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Crit Rev Toxicol. 2010 Aug;40(7):620-32. doi: 10.3109/10408444.2010.487479.

Environmental stressors and neurobiological features of marine teleosts: histamine receptors as targets.

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Comparative Neuroanatomy Laboratory, Department of Ecology, University of Calabria, Arcavacata di Rende (Cosenza), Italy.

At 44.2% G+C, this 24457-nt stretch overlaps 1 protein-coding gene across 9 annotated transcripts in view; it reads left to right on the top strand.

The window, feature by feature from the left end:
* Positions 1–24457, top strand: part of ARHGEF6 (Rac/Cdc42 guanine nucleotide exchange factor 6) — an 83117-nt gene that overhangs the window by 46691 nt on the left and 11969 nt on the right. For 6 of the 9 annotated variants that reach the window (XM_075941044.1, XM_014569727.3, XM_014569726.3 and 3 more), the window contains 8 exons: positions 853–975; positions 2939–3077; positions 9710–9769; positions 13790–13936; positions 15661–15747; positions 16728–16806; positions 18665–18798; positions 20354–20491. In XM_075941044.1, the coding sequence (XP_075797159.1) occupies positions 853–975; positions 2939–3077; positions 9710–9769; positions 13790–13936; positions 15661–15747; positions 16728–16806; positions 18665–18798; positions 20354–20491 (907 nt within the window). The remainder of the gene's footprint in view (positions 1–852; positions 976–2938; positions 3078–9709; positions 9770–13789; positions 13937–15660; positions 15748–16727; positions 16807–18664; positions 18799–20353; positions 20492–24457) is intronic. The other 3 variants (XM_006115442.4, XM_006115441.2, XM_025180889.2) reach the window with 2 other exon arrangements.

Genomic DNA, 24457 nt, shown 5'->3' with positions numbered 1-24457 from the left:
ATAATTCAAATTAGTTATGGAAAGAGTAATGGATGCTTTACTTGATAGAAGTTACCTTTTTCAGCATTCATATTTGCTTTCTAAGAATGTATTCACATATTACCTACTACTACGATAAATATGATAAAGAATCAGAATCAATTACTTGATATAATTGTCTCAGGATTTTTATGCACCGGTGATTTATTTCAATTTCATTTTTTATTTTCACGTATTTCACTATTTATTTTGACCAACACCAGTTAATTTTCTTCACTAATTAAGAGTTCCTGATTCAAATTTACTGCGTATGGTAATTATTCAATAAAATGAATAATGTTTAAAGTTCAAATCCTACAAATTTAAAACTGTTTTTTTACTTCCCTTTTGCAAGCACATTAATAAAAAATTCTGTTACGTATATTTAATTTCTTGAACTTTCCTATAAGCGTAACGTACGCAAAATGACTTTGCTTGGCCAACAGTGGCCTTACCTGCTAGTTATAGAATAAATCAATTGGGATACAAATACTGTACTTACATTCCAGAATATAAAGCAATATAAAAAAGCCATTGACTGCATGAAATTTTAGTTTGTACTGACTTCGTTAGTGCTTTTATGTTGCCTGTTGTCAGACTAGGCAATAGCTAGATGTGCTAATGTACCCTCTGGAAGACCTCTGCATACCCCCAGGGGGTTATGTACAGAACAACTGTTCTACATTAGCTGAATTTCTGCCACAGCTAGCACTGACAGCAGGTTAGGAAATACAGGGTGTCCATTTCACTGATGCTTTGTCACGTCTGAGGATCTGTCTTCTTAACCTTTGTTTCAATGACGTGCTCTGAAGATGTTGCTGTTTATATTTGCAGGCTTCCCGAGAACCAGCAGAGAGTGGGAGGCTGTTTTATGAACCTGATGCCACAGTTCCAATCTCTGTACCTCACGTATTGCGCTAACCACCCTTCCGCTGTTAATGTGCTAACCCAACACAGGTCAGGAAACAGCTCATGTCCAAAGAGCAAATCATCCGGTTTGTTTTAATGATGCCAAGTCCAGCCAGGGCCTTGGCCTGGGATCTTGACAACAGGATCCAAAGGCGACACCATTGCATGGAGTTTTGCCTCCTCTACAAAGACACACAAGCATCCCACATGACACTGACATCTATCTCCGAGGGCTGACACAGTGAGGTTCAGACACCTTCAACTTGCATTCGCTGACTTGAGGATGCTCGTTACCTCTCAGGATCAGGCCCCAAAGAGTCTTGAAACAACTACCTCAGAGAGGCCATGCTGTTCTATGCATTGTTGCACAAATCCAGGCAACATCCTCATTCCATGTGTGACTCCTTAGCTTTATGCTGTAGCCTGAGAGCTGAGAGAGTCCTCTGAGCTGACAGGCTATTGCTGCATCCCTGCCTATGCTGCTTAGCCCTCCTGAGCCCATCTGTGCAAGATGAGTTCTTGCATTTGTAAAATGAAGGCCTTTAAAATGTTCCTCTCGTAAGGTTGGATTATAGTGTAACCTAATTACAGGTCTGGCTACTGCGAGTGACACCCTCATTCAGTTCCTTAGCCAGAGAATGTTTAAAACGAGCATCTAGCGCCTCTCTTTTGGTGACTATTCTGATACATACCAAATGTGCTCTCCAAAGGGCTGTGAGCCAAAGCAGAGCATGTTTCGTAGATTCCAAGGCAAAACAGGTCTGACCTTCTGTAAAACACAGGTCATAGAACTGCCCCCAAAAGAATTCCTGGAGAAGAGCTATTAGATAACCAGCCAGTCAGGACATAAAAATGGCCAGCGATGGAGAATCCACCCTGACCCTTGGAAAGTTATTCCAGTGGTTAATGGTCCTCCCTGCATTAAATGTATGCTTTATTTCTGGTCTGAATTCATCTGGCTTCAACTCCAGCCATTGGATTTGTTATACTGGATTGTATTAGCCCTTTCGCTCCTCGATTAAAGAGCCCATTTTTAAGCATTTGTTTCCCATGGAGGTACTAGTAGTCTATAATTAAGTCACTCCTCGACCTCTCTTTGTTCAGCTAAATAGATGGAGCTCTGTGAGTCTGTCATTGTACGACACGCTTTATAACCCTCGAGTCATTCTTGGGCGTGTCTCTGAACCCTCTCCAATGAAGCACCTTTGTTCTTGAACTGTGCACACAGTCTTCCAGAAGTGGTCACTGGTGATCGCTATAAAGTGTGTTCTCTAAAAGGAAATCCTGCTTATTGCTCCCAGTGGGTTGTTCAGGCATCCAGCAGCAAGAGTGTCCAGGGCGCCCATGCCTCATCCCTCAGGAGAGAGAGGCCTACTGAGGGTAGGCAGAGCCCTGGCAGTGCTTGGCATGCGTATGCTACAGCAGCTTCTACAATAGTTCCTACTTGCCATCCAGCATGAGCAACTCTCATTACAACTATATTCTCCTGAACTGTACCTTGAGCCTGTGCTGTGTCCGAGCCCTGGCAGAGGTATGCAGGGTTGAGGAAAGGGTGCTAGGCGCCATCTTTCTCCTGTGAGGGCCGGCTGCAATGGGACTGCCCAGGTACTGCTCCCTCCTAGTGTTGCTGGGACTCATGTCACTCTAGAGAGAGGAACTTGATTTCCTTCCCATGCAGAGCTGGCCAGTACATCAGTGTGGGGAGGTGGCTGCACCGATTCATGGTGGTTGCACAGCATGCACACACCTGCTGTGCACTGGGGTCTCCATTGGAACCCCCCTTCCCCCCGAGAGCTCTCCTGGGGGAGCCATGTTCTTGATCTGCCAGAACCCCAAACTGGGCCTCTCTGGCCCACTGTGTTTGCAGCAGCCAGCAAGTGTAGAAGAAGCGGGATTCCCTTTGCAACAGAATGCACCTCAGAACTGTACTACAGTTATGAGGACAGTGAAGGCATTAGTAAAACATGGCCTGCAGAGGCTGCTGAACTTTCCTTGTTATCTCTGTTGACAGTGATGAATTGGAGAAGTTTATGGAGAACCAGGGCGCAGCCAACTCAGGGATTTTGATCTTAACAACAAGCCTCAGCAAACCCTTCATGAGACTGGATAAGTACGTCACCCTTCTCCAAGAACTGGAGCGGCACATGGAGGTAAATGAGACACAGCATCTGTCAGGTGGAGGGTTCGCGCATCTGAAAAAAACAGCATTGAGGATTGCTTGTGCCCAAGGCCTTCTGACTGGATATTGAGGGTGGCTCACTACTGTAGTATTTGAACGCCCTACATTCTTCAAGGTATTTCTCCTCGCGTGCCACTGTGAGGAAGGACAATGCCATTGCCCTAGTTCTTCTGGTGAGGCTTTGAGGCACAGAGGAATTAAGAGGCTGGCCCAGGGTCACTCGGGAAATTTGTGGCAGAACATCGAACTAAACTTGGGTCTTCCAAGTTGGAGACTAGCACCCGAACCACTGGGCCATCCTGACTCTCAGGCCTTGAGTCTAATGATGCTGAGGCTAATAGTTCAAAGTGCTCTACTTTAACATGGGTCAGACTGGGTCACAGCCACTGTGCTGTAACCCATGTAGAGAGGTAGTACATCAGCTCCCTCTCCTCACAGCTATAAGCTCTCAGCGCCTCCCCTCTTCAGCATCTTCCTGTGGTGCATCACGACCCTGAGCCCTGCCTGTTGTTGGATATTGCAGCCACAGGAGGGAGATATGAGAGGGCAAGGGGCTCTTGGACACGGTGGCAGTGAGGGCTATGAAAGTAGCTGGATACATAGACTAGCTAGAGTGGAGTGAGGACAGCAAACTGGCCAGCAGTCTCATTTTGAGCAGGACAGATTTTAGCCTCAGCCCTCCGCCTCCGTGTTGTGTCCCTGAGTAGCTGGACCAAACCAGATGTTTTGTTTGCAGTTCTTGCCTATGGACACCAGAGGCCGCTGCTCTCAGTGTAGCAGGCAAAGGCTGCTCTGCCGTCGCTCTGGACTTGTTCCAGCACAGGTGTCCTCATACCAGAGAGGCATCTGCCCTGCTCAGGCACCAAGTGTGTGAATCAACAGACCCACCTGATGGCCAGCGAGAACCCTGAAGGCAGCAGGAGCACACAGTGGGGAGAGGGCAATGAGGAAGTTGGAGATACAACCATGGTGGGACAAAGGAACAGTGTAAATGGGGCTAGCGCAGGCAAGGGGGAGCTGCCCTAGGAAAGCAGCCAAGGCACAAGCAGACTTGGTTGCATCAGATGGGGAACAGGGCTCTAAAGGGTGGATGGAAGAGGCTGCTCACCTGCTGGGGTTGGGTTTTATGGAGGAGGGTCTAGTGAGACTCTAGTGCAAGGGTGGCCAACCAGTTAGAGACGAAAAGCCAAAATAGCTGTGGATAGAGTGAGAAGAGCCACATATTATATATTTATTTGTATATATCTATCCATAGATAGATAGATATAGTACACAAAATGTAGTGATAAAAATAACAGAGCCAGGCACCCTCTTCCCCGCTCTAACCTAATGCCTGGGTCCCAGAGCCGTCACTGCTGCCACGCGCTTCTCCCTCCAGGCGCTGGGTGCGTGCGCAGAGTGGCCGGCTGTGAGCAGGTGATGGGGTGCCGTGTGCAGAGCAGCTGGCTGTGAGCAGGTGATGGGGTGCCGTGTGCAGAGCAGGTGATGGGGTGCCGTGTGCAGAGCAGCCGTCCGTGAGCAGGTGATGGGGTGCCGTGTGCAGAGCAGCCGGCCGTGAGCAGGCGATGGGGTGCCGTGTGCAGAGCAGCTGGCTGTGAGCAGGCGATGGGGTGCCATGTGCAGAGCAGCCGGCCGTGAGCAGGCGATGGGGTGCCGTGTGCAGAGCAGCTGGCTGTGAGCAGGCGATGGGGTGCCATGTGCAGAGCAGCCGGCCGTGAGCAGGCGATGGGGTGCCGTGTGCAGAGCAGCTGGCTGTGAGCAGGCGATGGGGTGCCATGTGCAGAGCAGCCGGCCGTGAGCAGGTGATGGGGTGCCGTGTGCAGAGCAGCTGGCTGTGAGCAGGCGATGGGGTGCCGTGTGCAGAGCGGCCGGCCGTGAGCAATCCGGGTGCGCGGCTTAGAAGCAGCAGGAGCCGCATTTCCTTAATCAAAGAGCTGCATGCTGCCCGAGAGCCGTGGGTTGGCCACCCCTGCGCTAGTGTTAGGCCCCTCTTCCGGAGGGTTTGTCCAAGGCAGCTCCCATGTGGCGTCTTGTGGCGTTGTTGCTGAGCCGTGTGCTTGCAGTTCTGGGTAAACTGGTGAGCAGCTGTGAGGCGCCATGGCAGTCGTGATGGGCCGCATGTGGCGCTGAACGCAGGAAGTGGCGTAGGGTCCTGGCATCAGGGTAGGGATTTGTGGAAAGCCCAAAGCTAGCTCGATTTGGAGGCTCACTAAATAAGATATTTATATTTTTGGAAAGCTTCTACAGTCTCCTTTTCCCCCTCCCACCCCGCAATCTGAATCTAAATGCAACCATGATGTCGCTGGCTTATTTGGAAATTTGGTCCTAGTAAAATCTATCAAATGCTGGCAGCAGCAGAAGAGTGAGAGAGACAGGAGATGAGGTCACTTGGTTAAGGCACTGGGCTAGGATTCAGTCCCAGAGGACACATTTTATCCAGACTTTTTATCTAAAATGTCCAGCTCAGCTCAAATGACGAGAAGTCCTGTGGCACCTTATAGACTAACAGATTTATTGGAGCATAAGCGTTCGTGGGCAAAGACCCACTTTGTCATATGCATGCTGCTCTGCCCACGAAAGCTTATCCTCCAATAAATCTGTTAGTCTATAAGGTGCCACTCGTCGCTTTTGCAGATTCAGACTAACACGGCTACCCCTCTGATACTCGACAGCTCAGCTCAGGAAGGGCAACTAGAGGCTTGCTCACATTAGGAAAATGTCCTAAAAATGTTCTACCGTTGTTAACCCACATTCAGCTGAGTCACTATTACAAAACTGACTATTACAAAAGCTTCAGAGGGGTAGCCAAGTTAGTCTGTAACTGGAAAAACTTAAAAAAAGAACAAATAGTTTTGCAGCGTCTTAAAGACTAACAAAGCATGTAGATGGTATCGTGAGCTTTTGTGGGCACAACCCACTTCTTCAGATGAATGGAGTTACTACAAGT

The excessive levels of aquatic endocrine disruptors (EDs) and namely heavy metals plus xenoestrogens account for irregular gas exchange processes, reduced reproductive success, as well as abnormal social interactions of marine teleost fish. These effects at the encephalic level appear to derive from the interference of major signaling factors such as histamine (HA) neuroreceptor subtypes (H(1-4)R). HA is one of the main biogenic amine neuronal system responsible for regulatory homeostatic functions, including sleep-wake rhythms and motor activities. Recently, interests have begun to focus attention on toxic effects of some heavy metals, i.e., cadmium (Cd) and lead (Pb), and how they are capable of eliciting motor dysfunctions via HAergic receptor subtypes. Interestingly, subtype 2 (H(2)R) proved to be a preferential target of heavy metal-dependent altered locomotor maneuvers, as displayed by its specific antagonist (cimetidine)-inducing non-synchronous swimming activities (Santos et al., 2003, Pharmacol Biochem Behav 75:25-33). Conversely, although the preferential H(3)R antagonist (thioperamide) did not interfere with normal swimming behaviors, it surprisingly did ameliorate heavy metal-dependent hyperactive states (Giusi et al., 2008, Toxicol Appl Pharmacol 227:248-256). In the case of the xenoestrogens atrazine and endosulfan, their actions tend to mostly account for feeding alterations through hypothalamic H(3)R-dependent mechanisms. The aim of this review is to highlight the type of ED-HAergic neuroreceptor variations that are involved in stressor-dependent neurobehavioral responses of commercially valuable marine teleosts.

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